Thursday, August 2, 2012

Revelry Review: We Need to Talk About Kevin

How is it possible that I had never read We Need to Talk About Kevin?  It won the Orange Prize in 2005 and yet I had never heard of it until Tilda Swinton was nominated for an Oscar for her performance in the film adaptation.  Even then, I am not sure I realized it was a novel until I stumbled across it while perusing the stacks in The Strand in New York City.

Here is the synopsis from the Orange Prize website:

"Kevin Katchadourian killed seven of his fellow high-school students, a cafeteria worker and a teacher, shortly before his sixteenth birthday. He is visited in prison by his mother, Eva, who narrates in a series of letters to her estranged husband Franklin, the story of Kevin's upbringing.

A successful career woman, Eva is reluctant to forgo her independence and the life she shares with Franklin to become a mother. Once Kevin is born, she experiences extreme alienation and dislike of Kevin as he grows up to become a spiteful and cruel child. When Kevin commits murder, Eva fears that her own shortcomings may have shaped what her son has become. But how much is she to blame? And if it isn't her fault, why did he do it?"

I think because I am a part of the generation that was perhaps most impacted by what happened at Columbine (I was a junior in high school), I desperately seek answers to why people commit these kinds of violent acts.  I pore over news articles, books, videos, etc. every time something of this nature happens, with both intrigue and fear coursing through my veins.  As an aside, if you are interested in learning more about the Columbine massacre, I highly recommend you read David Cullen's book, Columbine.  It's fantastic.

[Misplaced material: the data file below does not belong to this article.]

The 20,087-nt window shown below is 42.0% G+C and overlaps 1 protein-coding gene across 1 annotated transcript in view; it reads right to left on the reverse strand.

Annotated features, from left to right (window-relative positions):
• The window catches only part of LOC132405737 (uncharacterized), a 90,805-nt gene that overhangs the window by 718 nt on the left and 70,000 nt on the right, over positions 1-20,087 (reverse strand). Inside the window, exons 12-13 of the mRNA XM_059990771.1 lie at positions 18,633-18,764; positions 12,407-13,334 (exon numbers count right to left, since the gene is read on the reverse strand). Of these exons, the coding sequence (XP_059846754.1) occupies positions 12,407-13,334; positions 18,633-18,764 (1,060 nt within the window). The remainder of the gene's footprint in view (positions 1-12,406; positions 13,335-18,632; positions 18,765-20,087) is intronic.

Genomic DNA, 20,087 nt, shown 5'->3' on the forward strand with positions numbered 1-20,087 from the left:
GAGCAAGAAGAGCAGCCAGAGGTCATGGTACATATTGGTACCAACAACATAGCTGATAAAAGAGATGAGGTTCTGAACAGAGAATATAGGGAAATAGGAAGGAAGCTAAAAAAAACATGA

We Need to Talk About Kevin provides another (albeit fictional) perspective to the mix: the novel is told from the point of view of Kevin's mother.  I cannot even begin to understand a fraction of the anguish, guilt and other mixed feelings that the parents of these teenagers feel, but this book makes one attempt.  How much are the parents or other family dynamics to blame?  How is someone's behavior shaped?  Where is the line between a moody teenager and someone who will commit this type of heinous crime? 

I inhaled this book. It had my absolute attention every night for a week. The writing was superb and the form (of letters by Kevin's mother written to her estranged husband) provided insights that might not have otherwise existed.  By the end of the book, I was begging everyone I know to read it so that we could talk about both the book and the bigger questions it raises.  This one would be excellent for a book club pick.  And the movie version?  It was good but due to the time limits, they had to leave out a lot of small moments and details that held so much meaning.  Read the book first!


Sarah said...

Great review! I just added it to my list on Goodreads and am going to suggest it to my book club as well.

Lauren said...

Thanks! Let me know what you think!

Lillie Langtry said...

We read it at my book club and it certainly raised a good discussion - although the women who were themselves mothers were, perhaps unsurprisingly, less comfortable with it and my own mother, knowing what it was about, refuses to read it at all. An emotive subject...